Reports: DNI1050934-DNI10: Effect of Surface-to-Bulk Atomic Structure on Surface Electronic Structure in Multicomponent Catalysts

Faisal M. Alamgir, PhD, Georgia Institute of Technology

The near-surface compositional architecture in photo, electro, and traditional heterogeneous catalyst systems fundamentally shapes their properties. Design of near surface composition often employs synthesis through solution chemistry where metal ions are reduced onto a support surface. Nominally, it is understood that as metal layers build, the reduction reaction is complete and the adlayer metal may be described by neutrally charged atoms. There is also an expected threshold lengthscale over which the support material affects the surface chemistry through electron transfers. However, for very low adlayer thicknesses of deposited species, it is not clear whether the deposit prefers to remain partially charged through effects of either low dimensionality or charge transfer with the substrate. At the theoretical

lowest-loading limit, where single atoms are deposited in monodispersed geometries and adatomadatom distances are large enough that lateral interactions can be neglected, the tendency of an adatom to oxidize or reduce may be quite different than that of the bulk material.

We have conducted a fundamental X-ray photoelectron spectroscopy (XPS) study of platinum-gold core-shell samples. A series of Pt-Au catalysts was prepared by Cu underpotential deposition and subsequent redox replacement of Pt4+ ions (Fig 1).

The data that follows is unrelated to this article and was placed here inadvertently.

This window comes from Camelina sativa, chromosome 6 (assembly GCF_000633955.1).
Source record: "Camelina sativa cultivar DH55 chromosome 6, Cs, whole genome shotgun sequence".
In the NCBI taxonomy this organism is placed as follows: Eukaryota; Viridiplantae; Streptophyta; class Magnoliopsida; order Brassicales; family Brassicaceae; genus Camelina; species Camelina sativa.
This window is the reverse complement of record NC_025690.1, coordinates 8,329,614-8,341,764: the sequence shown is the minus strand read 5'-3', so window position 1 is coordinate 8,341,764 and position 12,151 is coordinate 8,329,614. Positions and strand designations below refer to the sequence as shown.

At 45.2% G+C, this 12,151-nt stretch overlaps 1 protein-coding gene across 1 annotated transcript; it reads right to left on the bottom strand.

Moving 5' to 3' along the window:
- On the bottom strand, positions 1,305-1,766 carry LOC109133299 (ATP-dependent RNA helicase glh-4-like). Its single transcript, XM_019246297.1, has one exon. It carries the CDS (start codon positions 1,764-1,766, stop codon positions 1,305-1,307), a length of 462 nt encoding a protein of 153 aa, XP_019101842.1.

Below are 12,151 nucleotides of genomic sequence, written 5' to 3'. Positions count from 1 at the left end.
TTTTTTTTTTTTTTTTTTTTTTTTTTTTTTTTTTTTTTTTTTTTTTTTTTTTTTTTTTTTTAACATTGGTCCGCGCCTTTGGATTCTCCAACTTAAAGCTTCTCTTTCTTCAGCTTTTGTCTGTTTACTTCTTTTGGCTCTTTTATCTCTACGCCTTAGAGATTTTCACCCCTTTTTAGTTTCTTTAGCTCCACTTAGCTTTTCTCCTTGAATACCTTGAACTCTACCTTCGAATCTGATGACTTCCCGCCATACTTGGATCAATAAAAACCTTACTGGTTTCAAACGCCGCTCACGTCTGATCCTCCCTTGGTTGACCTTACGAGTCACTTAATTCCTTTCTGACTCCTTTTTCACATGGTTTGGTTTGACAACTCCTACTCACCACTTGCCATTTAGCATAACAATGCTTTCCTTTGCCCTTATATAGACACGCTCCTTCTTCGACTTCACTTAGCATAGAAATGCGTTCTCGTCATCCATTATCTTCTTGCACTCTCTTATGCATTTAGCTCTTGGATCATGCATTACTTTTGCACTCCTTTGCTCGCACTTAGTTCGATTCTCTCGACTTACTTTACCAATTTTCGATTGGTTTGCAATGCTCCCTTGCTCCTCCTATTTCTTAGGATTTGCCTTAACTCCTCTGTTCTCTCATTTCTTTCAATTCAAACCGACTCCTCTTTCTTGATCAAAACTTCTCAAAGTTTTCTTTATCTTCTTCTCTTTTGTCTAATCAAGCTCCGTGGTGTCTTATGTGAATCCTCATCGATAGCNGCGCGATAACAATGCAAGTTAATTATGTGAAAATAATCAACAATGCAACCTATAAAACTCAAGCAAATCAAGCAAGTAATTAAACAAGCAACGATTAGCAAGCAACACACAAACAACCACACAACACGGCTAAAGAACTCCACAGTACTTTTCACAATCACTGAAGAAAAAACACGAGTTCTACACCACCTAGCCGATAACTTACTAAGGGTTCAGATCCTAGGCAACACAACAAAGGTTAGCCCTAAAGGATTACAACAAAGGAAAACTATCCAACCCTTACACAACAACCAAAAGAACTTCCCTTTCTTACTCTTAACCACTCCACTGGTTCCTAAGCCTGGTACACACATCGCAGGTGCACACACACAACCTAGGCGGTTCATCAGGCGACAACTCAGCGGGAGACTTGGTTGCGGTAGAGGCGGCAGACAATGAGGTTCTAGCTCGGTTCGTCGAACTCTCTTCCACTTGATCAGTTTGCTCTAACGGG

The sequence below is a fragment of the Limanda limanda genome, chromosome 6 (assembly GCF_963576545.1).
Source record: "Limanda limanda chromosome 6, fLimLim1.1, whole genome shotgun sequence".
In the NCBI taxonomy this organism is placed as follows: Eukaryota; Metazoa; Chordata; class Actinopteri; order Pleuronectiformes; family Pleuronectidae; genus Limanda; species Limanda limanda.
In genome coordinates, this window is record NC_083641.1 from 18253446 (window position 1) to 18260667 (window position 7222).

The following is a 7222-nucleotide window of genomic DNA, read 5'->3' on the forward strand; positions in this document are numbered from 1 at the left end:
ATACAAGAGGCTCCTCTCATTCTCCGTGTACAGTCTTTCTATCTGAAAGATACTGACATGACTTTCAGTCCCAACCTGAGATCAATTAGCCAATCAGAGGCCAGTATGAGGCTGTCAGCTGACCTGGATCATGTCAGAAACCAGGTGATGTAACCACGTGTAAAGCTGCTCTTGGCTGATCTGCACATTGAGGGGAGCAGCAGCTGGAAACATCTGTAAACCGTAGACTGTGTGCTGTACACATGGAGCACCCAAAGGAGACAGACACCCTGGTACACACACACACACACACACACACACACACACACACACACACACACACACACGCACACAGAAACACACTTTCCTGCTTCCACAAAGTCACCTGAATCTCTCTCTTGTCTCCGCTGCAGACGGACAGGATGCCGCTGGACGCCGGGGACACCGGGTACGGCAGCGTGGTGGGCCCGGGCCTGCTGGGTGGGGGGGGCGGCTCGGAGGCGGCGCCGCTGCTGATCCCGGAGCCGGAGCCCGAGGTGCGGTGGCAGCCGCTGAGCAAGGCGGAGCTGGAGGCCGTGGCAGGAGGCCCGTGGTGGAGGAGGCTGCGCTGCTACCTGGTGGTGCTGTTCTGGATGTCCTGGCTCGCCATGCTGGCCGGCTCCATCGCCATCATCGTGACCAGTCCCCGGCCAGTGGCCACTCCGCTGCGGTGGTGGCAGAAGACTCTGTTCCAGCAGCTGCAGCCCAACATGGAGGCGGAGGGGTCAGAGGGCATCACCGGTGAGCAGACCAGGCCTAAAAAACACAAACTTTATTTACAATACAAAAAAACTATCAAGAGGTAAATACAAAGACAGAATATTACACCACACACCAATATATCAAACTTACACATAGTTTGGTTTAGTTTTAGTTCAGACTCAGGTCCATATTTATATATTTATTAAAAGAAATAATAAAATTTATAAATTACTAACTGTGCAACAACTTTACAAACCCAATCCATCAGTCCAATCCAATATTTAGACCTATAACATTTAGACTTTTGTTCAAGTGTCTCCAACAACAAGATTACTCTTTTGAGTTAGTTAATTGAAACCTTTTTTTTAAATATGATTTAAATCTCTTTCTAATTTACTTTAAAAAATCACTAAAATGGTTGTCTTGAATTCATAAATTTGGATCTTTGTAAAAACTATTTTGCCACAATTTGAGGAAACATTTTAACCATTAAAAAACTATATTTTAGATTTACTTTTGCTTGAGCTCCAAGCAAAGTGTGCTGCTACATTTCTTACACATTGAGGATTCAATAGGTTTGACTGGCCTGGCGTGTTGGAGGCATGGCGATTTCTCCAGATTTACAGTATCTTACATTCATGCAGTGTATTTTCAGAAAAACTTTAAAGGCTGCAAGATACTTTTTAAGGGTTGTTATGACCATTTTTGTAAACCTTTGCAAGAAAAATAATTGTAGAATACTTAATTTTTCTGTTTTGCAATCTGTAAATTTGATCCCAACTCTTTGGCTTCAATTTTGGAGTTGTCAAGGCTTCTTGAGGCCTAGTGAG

In addition to metallic Pt, Pt2+ and Pt4+ cationic species were detected in XPS spectra (Fig 2). DFT analysis of the 1 ML case indicates electron transfer from gold to the first fully formed Pt layer, followed by neutral charge for the second layer. We have identified a low-loading thickness limits of 2 monolayers below which the Pt film exhibits decreased activity, and a limit around 3 monolayers where a significant increase in durability can be seen. Increasing overlayer thicknesses of Pt monolayer catalysts lead to a more metallic surface chemistry and atomic structure in the Pt catalyst surfaces which account for improvements in activity and durability. Samples that were annealed showed a considerably more metallic XPS photoemission were higher temperature annealing lead to an alloying of the Pt overlayer and Au substrate. Higher temperatures and annealing times lead to alloying and to Au segregation to the surface. The electrochemical activity for oxygen reduction reaction (ORR) showed a strong dimensional dependence. The ORR activity showed maximum activity at 2 monolayers of Pt/Au, with diminishing  activity (normalize to surface Pt) beyond the 2 monolayer threshold.